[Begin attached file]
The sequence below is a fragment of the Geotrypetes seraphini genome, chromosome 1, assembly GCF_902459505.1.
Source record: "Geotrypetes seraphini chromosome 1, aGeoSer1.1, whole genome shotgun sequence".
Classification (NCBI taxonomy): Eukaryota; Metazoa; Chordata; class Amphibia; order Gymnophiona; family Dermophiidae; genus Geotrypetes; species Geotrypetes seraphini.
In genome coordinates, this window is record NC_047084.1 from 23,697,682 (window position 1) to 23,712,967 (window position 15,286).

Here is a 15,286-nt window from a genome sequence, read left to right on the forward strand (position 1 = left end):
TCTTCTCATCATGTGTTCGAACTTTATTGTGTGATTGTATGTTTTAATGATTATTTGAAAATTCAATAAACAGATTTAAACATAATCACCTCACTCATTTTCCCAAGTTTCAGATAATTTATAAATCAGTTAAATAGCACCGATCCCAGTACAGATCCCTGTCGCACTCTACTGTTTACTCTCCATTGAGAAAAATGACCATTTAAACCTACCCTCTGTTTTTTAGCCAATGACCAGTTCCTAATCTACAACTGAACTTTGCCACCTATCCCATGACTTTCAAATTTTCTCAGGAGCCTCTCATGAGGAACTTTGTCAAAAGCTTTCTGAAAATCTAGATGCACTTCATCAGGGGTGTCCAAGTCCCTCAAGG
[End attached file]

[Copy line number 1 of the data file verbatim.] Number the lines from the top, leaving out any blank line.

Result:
The sequence below is a fragment of the Geotrypetes seraphini genome, chromosome 1, assembly GCF_902459505.1.